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From "James deGraft-Johnson" <>
Subject RE: [services] getting service developers started - the initial component model
Date Tue, 12 Aug 2003 14:26:51 GMT
I agree in principle, though I don't see how if the kernel framework is
based on MBeans, it will be easier to support MBeans created by J2EE
application developers.

Anyway, an approach to the kernel framework loosely based on MBeans has been
outlined in another thread, so I think we can worry about supporting JSR077
during design of the appropriate service.

James deGraft-Johnson
Software Engineer - IT
Verizon Information Services
Tel:         (240) 456-7018
Fax:        (240) 456-7072
Mobile:   (240) 475-1444 <>

-----Original Message-----
From: Jan Bartel []
Sent: Tuesday, August 12, 2003 8:33 AM
Subject: Re: [services] getting service developers started - the initial
component model

I would have thought that we'd want to support JSR077 management for
J2EE from the outset. JSR077 describes lifecycles, events and
performance statistics for all J2EE components (everthing from ejbs,
datasources, jca through to web containers and servlets) that can be
modelled by mbeans.

It would be by far the simplest if geronimo's services were directly
based JSR077 mbeans, because:

1. we need to support JSR077 anyway
2. the simplest way to support it is directly, without extra layers of
    adaption code
3. there's nothing in the service lifecycle that cannot be encompassed
    by JSR077 mbeans


Alex Blewitt wrote:
>> My understanding of the JMX/MBeans idea from SUN is so that it is
>> possible
>> to create MBeans (Management Beans) as part of a J2EE application to
>> support
>> administration, management and monitoring of the J2EE application.
>> This is a
>> very powerful idea, which ideally will be supported by Geronimo.
> Absolutely. I have always been for there being a JMX /interface/ to
> Geronimo, but not as an /implementation/ of the kernel.
>> The use of a JMX/MBeans model for Kernel framework shouldn't
>> jeopardize the
>> above. In fact I assumed that the discussion of the MBeans as a service
>> component model was actually MBeans-like, i.e. basing the component
>> model on
>> the MBeans design. (We can structure the Geronimo kernel like JMX without
>> actually making the kernel a JMX implementation, so as to incorporate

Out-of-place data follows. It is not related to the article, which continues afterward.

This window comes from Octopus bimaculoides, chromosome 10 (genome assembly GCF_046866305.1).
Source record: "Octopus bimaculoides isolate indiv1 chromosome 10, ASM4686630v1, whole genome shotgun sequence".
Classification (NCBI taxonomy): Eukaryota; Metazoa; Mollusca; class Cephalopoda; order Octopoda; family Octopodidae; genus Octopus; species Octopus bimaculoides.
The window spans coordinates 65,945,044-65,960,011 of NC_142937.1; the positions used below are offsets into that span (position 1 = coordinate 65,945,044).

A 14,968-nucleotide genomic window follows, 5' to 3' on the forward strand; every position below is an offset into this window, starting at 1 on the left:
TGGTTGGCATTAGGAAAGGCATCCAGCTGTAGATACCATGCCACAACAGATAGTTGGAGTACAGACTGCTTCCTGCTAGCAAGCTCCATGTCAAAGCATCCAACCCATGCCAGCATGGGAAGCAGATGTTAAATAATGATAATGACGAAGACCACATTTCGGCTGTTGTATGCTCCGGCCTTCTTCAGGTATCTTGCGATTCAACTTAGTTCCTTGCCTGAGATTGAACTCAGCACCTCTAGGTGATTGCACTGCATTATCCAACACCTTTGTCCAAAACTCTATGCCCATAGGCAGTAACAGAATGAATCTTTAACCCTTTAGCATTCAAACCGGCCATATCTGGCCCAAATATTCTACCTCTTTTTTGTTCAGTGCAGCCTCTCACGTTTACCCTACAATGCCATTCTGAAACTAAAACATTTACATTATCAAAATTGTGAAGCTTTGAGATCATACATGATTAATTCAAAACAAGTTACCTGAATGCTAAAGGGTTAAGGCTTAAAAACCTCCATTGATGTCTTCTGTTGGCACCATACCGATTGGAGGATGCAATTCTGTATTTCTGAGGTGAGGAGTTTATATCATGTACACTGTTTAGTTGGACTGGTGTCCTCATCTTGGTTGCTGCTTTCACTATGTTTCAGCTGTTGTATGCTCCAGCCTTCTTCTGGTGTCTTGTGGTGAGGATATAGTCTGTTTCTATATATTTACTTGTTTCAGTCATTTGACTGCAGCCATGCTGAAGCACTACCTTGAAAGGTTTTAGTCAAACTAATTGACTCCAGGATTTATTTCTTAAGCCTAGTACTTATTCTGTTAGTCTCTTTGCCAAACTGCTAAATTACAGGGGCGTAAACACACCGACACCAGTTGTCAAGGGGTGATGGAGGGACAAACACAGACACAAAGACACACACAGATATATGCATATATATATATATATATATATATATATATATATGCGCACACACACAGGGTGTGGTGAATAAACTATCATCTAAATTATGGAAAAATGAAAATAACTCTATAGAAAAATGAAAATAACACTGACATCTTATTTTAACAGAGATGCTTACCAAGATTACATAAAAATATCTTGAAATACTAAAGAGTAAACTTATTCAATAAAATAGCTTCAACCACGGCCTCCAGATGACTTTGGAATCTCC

>> into
>> the kernel the ability for J2EE application developers to create and
>> install
>> actual MBeans.) Because of the above, this is what makes sense for this
>> approach.
> I think there should be a distinction between the kernel and a JMX/MBean
> container -- they're not necessarily the same. Granted, that it may be
> desirable for MBeans to be incorporated in at a later stage, but by
> starting off with the doctrine 'everything is an MBean' then it's very
> difficult to be innovative and come up with ideas outside of the JMX spec.
> For example:
> public abstract Service {
>   public abstract String getName();
>   public abstract void start();
>   public abstract void stop();
>   public MBean getMBeanInterface() {
>     return new ServiceMBeanInterfaceAdapter(this);
>   }
> }
> public ServiceMBean implements GenericMBean {
>   private Service instance;
>   public ServiceMBean(Service instance) {
>     this.instance = instance;
>   }
>   public void start() { instance.start(); }
>   public void stop() { instance.stop(); }
> }
> That way, you can create subcomponents of Service that are entirely
> independent of JMX, whilst still providing a JMX interface to the same.
> Indeed, subclasses can provide their own specific JMXBean
> implementations if the default is not desirable.
> Additionally, if there is a move from using MBeans to another component
> architecture, then this will allow the same representation to be used.
> Alex.

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